Ohio Governor Mike DeWine today announced that 51 local courts will receive a total of $10.2 million in grant funding to help reduce accumulated backlogs of pending court proceedings.

These grants include one to the Crawford County Municipal Court in Bucyrus and Galion.

Governor DeWine is awarding the funding as part of the Ohio Court Backlog Reduction Program, which launched earlier this year to help local courts reduce the time-to-disposition of pending cases, remove barriers to the timely resolution of cases, and apply creative solutions to improve case flow. 

“I’m grateful for all the hard-working people in our courthouses who work every day to uphold the right to a fair trial,” said Governor DeWine. “The funding we are awarding today will support this work and ensure that justice is served in a timely manner.”

Projects that received funding include pre-trial programs, kiosk check-in systems, technology to simplify bench warrant processing, and updates to case management systems that will increase the efficiency of court case processing. Grants were also awarded to help courts maintain adequate staffing levels.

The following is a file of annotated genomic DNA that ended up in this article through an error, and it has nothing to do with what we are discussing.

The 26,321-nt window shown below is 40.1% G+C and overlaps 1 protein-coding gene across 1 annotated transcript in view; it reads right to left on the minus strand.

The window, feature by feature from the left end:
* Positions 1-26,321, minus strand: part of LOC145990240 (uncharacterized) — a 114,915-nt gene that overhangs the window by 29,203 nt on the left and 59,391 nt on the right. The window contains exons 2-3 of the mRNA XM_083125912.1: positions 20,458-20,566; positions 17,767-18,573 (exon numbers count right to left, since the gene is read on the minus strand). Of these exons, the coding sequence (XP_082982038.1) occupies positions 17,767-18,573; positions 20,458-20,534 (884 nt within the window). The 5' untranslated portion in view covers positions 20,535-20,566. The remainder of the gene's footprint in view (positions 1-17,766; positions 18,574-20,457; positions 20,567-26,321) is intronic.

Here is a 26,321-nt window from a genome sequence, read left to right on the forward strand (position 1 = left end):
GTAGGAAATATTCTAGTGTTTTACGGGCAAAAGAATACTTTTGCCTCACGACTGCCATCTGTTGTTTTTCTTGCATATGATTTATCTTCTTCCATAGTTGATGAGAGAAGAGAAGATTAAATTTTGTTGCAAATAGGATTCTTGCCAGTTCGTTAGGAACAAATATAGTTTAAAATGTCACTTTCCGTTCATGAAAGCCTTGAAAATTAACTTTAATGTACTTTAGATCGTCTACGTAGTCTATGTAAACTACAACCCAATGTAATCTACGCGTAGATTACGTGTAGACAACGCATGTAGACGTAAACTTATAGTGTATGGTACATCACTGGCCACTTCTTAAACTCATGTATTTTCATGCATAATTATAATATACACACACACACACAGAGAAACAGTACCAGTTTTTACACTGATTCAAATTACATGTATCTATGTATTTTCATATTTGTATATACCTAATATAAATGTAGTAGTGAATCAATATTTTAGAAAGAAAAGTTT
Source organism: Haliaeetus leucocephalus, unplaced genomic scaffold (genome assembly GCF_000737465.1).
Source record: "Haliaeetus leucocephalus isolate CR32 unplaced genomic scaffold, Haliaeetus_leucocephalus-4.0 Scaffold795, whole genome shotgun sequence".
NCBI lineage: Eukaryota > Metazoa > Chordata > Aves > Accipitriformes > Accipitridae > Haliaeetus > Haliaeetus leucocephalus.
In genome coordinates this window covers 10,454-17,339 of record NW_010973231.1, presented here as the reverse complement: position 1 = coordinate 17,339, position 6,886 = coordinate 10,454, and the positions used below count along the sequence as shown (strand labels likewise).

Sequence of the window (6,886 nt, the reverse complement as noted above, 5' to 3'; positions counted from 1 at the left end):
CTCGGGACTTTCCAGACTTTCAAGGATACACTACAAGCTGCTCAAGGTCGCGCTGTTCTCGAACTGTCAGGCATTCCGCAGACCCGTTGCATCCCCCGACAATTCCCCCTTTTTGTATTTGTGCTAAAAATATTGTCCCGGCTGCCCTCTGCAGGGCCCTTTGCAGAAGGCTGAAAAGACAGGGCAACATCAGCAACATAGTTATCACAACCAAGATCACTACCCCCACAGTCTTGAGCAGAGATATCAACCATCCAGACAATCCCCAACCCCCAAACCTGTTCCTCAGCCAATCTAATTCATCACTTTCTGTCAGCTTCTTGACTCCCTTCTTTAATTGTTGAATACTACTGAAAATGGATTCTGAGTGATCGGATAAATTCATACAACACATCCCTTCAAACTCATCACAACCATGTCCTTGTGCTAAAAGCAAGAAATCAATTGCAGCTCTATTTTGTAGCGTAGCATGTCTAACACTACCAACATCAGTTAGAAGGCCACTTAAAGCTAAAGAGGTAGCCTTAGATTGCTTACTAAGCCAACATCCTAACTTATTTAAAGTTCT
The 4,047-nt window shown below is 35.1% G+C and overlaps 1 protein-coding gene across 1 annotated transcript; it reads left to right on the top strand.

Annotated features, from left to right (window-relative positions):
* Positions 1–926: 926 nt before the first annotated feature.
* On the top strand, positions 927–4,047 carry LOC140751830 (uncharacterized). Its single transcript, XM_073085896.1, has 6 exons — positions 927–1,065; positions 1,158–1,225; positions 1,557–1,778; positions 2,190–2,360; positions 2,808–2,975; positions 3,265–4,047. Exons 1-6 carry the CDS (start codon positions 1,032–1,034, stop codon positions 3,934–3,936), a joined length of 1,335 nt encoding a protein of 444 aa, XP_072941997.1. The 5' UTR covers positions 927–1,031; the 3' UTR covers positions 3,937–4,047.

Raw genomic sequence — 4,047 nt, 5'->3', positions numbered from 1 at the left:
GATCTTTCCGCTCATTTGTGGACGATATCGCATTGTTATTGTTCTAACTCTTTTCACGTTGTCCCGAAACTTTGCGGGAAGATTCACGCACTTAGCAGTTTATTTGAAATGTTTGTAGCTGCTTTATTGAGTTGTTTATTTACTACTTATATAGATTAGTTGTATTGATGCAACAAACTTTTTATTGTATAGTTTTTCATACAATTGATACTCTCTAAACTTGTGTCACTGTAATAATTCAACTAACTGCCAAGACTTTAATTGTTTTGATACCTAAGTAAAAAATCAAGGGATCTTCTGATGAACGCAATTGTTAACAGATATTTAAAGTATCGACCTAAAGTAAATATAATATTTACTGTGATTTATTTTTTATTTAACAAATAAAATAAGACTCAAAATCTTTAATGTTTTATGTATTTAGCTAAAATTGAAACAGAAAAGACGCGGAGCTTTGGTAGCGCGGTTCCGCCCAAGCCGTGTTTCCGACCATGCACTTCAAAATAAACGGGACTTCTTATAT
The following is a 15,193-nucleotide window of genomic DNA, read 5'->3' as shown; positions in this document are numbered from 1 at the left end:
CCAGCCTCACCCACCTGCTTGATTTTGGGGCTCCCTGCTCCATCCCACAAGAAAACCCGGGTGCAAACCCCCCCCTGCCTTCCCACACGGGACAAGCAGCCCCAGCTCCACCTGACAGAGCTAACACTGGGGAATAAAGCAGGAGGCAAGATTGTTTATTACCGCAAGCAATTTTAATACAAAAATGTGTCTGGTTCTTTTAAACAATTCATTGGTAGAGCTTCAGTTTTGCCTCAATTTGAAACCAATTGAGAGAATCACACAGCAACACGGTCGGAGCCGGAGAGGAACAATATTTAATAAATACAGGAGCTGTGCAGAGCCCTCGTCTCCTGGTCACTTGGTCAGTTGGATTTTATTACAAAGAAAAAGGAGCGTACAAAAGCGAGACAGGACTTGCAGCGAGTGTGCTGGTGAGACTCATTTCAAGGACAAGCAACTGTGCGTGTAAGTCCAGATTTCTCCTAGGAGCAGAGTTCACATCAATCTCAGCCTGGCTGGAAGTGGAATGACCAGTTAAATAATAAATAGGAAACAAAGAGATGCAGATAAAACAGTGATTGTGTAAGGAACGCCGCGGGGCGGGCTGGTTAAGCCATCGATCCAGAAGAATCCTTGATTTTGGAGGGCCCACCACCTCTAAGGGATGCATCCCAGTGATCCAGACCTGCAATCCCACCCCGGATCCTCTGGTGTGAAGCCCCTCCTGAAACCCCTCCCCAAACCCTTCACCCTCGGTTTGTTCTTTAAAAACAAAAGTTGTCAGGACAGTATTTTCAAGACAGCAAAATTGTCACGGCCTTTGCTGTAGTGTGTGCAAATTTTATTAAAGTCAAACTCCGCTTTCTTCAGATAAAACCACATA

Municipal and county courts, courts of common pleas, and appellate courts were eligible to apply for grants for one- or two-year projects. The Office of Criminal Justice Services, which is a division of the Ohio Department of Public Safety, worked in partnership with the Supreme Court of Ohio to develop the grant criteria and select award recipients.

“The COVID-19 pandemic impacted courts in various ways,” said Supreme Court of Ohio Chief Justice Maureen O’Connor. “Some courts experienced staffing challenges while others are using technology to permanently increase efficiency of courts and save time and money for litigants.”

The Ohio Court Backlog Reduction Program is funded as part of the $250 million in American Rescue Plan Act (ARPA) funding that Governor DeWine and the Ohio General Assembly dedicated to first responders last year to help counter various pressing issues exacerbated by the COVID-19 pandemic, including increases in violent crime and decreases in staffing levels in criminal justice fields. 

The Crawford County Municipal Court will receive $71,199.88 to implement the Ohio Community Supervision System case management tool and to fund a traffic clerk and a probation clerk.

Image by Arek Socha from Pixabay

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